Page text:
after the burst. Any reading that is not recorded 1 hour (H + 1) after a burst is commonly referred to as

battlefield, all readings must be represented using the same reference time. If this is not done, the

radioactive elements will decay and a true representation of the hazard, past and present, cannot be made

because radioactivity is accumulative in the human body.

For instance, a monitor reports a dose rate of 100 cGyph 5 hours after the burst. The decay rate was

determined to be standard decay **(n = 1.2)**. What was the dose rate at monitor A's location at H + 1?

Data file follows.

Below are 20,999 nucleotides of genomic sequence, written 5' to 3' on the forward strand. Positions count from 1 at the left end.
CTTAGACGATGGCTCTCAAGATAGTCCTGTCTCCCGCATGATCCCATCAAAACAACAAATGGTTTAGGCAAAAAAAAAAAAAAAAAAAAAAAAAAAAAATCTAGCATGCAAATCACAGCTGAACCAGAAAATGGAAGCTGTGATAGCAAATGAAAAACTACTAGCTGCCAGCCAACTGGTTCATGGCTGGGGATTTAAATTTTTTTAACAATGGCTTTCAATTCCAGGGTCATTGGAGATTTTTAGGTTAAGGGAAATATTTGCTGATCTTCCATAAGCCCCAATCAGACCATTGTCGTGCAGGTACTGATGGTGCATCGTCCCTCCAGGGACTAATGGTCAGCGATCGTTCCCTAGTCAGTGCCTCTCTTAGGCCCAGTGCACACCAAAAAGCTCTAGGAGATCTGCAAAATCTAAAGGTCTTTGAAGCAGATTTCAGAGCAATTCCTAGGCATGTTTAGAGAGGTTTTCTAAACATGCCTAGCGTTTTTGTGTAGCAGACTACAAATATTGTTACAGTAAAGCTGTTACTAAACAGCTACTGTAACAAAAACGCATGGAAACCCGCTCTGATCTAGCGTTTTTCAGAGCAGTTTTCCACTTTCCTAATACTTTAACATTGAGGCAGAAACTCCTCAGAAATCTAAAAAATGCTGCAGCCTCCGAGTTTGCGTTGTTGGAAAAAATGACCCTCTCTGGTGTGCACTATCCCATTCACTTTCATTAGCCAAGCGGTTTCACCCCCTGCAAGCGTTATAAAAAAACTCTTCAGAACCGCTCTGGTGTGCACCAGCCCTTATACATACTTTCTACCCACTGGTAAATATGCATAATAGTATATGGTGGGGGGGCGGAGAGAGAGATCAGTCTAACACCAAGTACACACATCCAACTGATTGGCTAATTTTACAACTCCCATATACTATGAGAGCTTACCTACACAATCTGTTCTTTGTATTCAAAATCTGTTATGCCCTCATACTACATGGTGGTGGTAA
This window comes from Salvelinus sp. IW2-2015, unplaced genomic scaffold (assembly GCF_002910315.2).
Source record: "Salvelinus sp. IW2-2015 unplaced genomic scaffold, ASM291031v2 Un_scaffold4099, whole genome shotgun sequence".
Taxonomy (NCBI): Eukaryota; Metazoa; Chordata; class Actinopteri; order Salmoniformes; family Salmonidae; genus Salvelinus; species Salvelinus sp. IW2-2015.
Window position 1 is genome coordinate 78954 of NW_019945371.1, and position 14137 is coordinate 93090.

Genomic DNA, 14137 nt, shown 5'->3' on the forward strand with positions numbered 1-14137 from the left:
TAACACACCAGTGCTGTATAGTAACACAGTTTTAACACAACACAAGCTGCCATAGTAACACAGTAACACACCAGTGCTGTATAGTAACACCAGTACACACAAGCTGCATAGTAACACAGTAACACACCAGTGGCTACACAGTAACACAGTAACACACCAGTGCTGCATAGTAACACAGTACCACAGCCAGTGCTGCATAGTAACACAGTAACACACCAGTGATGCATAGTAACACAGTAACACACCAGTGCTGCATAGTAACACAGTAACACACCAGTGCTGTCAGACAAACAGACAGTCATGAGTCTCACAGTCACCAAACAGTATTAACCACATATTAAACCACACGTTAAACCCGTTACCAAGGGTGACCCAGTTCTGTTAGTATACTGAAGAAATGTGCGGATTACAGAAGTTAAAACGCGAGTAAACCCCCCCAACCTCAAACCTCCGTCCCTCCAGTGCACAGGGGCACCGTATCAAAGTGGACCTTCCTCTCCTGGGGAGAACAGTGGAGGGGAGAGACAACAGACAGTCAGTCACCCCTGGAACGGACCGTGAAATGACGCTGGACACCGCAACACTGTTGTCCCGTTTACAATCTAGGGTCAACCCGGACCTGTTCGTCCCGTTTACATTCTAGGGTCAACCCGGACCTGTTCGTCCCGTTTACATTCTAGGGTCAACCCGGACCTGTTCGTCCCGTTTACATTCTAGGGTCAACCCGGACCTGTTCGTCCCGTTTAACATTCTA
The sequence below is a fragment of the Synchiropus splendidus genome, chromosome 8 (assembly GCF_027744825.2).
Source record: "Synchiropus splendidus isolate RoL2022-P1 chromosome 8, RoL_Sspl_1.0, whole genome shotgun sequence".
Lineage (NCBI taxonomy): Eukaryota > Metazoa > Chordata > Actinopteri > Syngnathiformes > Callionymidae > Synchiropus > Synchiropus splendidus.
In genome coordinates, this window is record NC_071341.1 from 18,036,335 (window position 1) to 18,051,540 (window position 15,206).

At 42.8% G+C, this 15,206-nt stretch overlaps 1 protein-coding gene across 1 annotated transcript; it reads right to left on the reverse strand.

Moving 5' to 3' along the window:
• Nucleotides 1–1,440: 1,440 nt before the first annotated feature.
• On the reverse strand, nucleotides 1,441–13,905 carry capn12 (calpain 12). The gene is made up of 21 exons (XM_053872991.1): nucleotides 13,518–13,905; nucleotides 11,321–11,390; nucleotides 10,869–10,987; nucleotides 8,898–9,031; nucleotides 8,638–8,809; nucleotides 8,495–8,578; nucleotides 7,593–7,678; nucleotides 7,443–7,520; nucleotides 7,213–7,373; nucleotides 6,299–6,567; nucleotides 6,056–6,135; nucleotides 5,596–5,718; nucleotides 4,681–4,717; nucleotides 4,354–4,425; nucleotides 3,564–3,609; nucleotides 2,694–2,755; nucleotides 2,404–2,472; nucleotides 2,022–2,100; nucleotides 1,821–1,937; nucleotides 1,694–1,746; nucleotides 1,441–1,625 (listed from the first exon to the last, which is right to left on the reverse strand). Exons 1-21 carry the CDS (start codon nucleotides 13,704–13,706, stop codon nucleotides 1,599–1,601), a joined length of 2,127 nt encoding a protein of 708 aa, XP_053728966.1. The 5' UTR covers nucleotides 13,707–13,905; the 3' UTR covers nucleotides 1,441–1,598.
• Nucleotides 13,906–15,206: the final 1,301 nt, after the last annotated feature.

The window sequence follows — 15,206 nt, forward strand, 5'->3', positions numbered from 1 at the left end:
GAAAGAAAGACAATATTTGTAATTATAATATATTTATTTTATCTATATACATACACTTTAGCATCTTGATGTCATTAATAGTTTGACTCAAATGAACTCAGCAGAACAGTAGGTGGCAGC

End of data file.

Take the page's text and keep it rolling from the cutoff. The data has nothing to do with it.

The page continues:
This can be determined mathematically by the use of nomograms, (Figures S-2 through S-39 in the

Supplemental Booklet).

The formula for the mathematical determination of the decay exponent is found by solving the Kaufman

equation for **n**, decay rate of fallout.

Symbols used in the above equation are:

R1 = dose rate (cGyph) measured at time, T1

(a peak dose rate or later)

R2 = dose rate (cGyph) measured at time, T2

(the last dose rate available)

T1 = the time (H + _____ hours after burst) that

dose rate R1 was measured

T2 = the time (H + _____ hours after burst) that

dose rate R2 was measured

In the equation, the time and dose rate of the earlier reading is represented by T1 and R1 and the time

and dose rate of the later reading is represented by T2 and R2.